## Description

So why write yet another book on process control? There are already many published. But they are largely written by academics and intended mainly to support courses taught at universities. Excellent as some of these books are in meeting that aim, the content of many academic courses has only limited relevance to control design in the process industry. There are a few books that take a more practical approach but these usually provide only an introduction to the technologies. They contain enough detail if used as part of a wider engineering course but not enough for the practitioner. This book aims more to meet the needs of industry.

So why write a second edition? Most of the process control techniques covered in the first edition have been in use for decades and will continue to be so for decades to come. While there are ongoing developments in the hardware of control, there is little drive to move away from well‐established techniques. What prompted the second edition was the seemingly never‐ending desire of control engineers to better understand the subject and to explore new ways of applying these techniques. Almost none of the material in the first edition has been deleted; most of it has been expanded with improved explanations and, where valuable, greater depth.

Most engineers responsible for the design and maintenance of control applications find daunting much of the theoretical mathematics that is common in the academic world. In this book we have aimed to keep the mathematics to a minimum. For example, Laplace transforms are only included so that the reader may relate what is in this book to what will be found in most theoretical texts and in the documentation provided by many DCS (distributed control system) vendors. They are not used in any of the control design techniques. And while we present the mathematical derivation of these techniques, to show that they have a sound engineering basis, the reader can skip these if too daunting and simply apply the end result.

This edition has two substantial new chapters. These were added with some trepidation. They appear to be in conflict with the objective of minimising the use of more advanced mathematics. Indeed they have doubled the total number of equations in the book. While the reader may be unfamiliar with some of the mathematical symbols, supporting explanations have been kept simple as possible. These, together with the examples of practical application, should help the more determined readily apply the methods. Those less enthusiastic can however skip these chapters and still be very competent control engineers.

The book aims to present techniques that have an immediate practical application. In addition to the design methods, it describes any shortcuts that can be taken and how to avoid common pitfalls. The methods have been applied on many processes to a wide range of controllers. They should work.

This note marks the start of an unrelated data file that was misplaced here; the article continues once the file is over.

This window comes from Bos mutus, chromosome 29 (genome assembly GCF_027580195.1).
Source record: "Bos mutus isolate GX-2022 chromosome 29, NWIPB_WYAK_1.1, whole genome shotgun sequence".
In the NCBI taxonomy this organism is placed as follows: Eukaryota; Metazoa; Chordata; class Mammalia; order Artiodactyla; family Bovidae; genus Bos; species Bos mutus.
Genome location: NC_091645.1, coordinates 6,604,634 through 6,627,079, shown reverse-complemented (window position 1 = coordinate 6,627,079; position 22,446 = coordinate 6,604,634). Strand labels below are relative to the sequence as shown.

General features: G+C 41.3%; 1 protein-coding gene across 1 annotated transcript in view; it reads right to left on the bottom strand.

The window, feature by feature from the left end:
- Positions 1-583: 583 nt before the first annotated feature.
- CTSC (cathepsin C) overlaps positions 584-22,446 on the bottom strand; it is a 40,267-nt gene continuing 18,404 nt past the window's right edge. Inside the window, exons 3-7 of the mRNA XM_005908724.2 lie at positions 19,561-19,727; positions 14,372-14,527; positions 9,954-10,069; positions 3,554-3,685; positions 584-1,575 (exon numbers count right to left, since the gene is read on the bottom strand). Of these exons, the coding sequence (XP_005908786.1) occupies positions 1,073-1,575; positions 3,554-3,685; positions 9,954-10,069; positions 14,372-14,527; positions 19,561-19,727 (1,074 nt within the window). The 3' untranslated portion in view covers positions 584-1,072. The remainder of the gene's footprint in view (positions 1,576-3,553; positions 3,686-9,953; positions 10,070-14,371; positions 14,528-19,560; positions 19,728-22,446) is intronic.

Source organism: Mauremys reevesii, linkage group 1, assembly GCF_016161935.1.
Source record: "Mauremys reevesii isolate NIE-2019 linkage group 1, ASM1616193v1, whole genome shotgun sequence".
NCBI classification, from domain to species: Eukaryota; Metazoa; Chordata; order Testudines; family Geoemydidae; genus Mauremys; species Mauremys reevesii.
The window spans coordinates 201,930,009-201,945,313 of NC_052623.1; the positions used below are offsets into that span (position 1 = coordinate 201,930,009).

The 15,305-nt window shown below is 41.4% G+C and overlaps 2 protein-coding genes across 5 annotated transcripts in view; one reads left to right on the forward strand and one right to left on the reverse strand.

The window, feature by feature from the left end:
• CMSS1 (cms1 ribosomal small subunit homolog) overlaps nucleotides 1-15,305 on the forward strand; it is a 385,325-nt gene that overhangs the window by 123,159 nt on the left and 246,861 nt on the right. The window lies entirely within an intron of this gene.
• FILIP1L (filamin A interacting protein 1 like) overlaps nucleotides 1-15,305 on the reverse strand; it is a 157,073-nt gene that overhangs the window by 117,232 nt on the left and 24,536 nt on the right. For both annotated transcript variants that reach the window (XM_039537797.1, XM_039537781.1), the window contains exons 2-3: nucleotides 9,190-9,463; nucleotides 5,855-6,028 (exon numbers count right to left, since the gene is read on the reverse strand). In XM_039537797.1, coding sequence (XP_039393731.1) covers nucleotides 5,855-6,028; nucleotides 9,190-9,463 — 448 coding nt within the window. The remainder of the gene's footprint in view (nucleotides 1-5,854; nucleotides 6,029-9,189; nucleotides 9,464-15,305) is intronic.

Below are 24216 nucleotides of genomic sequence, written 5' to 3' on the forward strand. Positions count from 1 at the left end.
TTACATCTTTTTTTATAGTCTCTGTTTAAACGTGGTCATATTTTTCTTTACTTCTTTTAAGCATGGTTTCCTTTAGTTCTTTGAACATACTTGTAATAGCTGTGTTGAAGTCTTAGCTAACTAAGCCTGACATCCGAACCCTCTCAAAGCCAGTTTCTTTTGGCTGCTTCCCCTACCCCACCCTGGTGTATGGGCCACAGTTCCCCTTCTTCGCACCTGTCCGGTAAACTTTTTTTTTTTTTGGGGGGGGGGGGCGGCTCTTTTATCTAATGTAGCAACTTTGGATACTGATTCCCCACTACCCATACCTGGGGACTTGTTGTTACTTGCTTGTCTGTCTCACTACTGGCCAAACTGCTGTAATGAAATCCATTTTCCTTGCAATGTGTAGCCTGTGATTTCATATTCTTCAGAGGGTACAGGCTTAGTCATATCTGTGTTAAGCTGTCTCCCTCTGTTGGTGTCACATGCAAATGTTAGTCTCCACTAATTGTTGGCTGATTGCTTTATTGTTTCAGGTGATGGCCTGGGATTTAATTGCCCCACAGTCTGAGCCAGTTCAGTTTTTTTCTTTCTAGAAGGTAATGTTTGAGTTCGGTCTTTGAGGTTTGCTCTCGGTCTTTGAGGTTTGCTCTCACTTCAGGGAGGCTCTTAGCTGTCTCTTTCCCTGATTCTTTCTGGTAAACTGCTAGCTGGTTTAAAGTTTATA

In addition to providing effective design methods, this book should improve the working practices of many control engineers. For example, the majority still prefer to tune PID (proportional, integral, derivative) controllers by trial‐and‐error. This is time‐consuming and rarely leads to controllers performing as well as they should. This might be because of a justified mistrust of published tuning methods. Most do have serious limitations. This book addresses this and offers a method proven to be effective in terms of both controller performance and engineering effort.DCS include a wide array of control algorithms with many additional engineer‐definable parameters.

The DCS vendors are poor at explaining the purpose of these algorithms with the result that the industry is rife with misinterpretation of their advantages and disadvantages. These algorithms were included in the original system specification by engineers who knew their value. But this knowledge has not passed to the industry. The result is that there are substantial improvements that can be made on almost every process unit, surpassing what the control engineer is even aware of – let alone know how to implement. This book addresses all the common enhancements.

This book takes a back‐to‐basics approach. The use of MPC (multivariable process control, or multivariable predictive control) is widespread in industry. Control engineering staff and their contractors have invested thousands of man‐hours in the necessary plant testing and commissioning. Improving the basic controls is not usually an option once the MPC is in place. Improvements are likely to change the process dynamics and would thus involve substantial re‐engineering of the MPC. Thus poor basic control remains the status quo and becomes the accepted standard to the point where it is not addressed even when the opportunity presents itself. This book raises the standard of what might be expected from the performance of basic controls.